Organelles on the secretory pathway also undergo progressive acidification, and V-type ATPase activity and counterion flux are implicated. However, there is a severe lack of knowledge related to the underlying transporters here due to the difficulties associated with purifying intact organelles and distinguishing between transiting and resident ion channels (Judah and Thomas, 2006; Paroutis et al., 2004). Large anion conductance has been identified in purified rat liver Golgi (Nordeen et al., 2000; Thompson et al., 2002). The Golgi anion channel GOLAC may facilitate acidification, but is yet to be characterized (Fig. 1B). In addition, a screen for mutant cell lines with delayed protein transport identified the anion channel G protein-coupled receptor 89 (GPR89), also called the Golgi pH regulator (GPHR, Fig. 1B) as responsible for impaired glycosylation and defective luminal Golgi pH (Maeda et al., 2008). Finally, pancreatic β-cells of ClC-3-knockout mice displayed defective insulin exocytosis and secretory granule acidification, implicating ClC-3 in the pH regulation of insulin secretory granules (Deriy et al., 2009a).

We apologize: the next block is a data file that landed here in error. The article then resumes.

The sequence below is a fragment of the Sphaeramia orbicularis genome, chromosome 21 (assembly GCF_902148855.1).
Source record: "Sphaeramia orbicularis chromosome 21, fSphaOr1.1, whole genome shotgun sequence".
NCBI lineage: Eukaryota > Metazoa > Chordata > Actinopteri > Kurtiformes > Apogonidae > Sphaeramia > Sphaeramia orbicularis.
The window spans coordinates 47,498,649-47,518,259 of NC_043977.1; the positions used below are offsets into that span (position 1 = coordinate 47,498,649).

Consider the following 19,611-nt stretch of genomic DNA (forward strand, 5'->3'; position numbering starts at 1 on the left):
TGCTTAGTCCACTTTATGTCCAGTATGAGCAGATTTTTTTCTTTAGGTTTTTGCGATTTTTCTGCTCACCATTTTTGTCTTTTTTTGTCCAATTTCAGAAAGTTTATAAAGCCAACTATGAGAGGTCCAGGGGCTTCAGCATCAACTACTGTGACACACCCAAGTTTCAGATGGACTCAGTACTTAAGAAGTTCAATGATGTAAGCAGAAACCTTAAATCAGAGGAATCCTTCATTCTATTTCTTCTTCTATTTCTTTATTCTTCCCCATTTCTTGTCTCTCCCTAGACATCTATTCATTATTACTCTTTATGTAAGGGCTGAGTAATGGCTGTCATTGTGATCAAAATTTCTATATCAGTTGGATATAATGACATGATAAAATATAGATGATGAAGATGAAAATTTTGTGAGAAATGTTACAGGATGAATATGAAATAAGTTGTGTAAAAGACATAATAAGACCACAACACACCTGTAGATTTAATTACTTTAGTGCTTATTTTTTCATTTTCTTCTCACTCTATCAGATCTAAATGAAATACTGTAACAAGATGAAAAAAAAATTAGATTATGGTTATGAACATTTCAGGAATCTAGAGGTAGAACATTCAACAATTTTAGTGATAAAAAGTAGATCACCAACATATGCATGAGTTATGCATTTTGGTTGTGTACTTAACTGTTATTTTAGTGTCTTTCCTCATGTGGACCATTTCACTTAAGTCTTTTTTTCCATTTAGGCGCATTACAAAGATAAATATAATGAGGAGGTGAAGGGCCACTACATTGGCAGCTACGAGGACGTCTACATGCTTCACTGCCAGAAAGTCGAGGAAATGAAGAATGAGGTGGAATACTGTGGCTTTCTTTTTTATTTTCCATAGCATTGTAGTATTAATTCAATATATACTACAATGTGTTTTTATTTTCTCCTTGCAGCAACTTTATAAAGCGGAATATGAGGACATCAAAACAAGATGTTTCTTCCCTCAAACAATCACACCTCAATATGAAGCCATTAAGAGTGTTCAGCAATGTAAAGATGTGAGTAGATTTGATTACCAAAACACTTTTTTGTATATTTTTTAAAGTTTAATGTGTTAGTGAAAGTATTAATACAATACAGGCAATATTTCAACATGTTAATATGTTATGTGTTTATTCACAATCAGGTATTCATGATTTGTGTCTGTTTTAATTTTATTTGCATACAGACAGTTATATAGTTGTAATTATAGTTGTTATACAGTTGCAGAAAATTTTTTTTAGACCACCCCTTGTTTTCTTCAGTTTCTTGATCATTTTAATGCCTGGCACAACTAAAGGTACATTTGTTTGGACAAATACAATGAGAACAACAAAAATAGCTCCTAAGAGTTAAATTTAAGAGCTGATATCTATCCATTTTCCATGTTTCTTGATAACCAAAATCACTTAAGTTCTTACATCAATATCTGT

CFTR has been implicated in pH regulation based on early evidence that the Golgi was mildly hypoacidified in epithelial cells derived from CF patients (Barasch et al., 1991); this was hypothesized to lower sialyltransferase activity, a known abnormality in CF (Haggie and Verkman, 2009b). Modest hypoacidification of endosomal pH was also observed in fibroblasts lacking CFTR or expressing ΔF508 CFTR (Biwersi and Verkman, 1994). Separately, pH measurements in alveolar macrophages of CFTR-knockout mice revealed defective lysosomal acidification, thereby leading to phagolysosomes being too alkaline to destroy bacteria (Di et al., 2006). The two most common CFTR mutations, ΔF508 and G551D, also hampered bacterial degradation and showed defective acidification of lysosomes and phagosomes (Deriy et al., 2009b). However, other studies have since challenged these claims, as the use of more reliable assays revealed that organelle acidification is independent of CFTR function (Dunn et al., 1994; Haggie and Verkman, 2007, 2009a; Lukacs et al., 1992; Seksek et al., 1996).